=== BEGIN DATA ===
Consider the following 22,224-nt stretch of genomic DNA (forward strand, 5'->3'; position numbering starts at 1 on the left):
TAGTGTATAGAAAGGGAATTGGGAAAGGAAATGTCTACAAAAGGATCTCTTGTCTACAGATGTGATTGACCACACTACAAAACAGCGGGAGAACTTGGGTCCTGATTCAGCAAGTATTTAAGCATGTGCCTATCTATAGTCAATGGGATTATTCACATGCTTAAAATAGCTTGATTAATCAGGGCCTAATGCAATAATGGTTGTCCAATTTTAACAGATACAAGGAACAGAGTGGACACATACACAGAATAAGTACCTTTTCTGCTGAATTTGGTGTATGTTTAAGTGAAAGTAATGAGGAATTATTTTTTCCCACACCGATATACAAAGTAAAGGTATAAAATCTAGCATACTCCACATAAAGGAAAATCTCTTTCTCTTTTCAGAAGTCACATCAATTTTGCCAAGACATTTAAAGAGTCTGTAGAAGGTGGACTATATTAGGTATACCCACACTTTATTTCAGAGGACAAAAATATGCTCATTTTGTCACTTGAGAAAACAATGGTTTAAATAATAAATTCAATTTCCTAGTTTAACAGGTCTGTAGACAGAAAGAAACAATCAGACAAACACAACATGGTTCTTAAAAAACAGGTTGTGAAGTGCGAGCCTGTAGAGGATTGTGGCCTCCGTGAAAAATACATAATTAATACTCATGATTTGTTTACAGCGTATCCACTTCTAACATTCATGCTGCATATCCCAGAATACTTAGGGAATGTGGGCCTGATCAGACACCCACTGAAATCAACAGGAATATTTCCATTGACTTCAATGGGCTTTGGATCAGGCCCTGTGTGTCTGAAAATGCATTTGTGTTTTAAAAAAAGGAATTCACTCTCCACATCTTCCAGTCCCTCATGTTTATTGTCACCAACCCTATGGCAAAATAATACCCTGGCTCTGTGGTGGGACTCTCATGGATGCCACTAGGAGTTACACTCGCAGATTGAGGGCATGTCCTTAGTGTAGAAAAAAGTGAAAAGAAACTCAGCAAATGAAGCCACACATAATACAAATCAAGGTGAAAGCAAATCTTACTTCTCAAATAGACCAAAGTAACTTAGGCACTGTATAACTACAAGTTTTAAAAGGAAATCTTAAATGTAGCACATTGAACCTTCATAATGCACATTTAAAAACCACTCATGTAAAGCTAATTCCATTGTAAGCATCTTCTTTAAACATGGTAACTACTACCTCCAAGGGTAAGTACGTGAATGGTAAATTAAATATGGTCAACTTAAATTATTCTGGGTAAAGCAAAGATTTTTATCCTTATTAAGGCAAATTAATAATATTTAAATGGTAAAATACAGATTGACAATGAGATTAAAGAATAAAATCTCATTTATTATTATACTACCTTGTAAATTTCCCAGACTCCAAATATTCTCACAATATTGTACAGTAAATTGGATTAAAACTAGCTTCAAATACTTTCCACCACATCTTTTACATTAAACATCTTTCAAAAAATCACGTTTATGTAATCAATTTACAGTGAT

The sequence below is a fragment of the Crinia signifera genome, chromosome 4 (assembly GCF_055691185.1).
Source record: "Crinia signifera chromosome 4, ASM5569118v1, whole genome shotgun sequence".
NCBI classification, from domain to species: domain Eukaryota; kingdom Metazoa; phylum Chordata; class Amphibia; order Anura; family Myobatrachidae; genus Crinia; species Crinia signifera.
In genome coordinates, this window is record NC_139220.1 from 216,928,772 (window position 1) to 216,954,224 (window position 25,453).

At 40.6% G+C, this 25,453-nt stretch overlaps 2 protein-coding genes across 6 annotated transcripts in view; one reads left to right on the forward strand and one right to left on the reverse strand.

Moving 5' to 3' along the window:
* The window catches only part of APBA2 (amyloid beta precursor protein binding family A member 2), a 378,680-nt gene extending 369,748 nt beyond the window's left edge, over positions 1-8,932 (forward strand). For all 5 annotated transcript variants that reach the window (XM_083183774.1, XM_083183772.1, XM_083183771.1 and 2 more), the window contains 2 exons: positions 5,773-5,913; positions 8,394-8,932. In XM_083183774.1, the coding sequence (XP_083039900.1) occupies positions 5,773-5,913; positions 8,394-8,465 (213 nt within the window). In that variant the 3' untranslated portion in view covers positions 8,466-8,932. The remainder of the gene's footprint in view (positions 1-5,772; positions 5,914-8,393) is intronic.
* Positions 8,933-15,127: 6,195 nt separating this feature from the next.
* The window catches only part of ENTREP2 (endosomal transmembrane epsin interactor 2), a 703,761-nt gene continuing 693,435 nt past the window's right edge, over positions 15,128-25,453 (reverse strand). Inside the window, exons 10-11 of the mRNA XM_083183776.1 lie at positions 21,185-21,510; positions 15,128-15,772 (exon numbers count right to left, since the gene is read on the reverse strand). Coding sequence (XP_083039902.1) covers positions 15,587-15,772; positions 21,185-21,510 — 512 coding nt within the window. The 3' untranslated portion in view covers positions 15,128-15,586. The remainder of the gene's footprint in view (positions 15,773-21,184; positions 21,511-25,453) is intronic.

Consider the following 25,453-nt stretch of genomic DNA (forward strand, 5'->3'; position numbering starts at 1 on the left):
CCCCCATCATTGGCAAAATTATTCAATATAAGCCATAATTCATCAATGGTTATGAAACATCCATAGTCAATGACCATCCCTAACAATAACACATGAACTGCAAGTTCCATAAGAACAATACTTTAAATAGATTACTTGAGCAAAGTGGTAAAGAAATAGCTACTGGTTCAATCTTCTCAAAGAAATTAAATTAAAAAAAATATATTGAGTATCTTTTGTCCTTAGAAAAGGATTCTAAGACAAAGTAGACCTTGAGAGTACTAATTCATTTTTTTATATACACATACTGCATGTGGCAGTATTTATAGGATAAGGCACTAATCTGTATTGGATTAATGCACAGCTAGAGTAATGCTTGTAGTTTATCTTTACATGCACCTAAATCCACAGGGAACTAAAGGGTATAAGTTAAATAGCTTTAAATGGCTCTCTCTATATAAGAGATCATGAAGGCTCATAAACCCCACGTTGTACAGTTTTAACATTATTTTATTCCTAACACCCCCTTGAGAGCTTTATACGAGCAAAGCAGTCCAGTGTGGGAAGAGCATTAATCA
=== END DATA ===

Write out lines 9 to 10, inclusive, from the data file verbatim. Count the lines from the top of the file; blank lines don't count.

* The window catches only part of APBA2 (amyloid beta precursor protein binding family A member 2), a 378,680-nt gene extending 369,748 nt beyond the window's left edge, over positions 1-8,932 (forward strand). For all 5 annotated transcript variants that reach the window (XM_083183774.1, XM_083183772.1, XM_083183771.1 and 2 more), the window contains 2 exons: positions 5,773-5,913; positions 8,394-8,932. In XM_083183774.1, the coding sequence (XP_083039900.1) occupies positions 5,773-5,913; positions 8,394-8,465 (213 nt within the window). In that variant the 3' untranslated portion in view covers positions 8,466-8,932. The remainder of the gene's footprint in view (positions 1-5,772; positions 5,914-8,393) is intronic.
* Positions 8,933-15,127: 6,195 nt separating this feature from the next.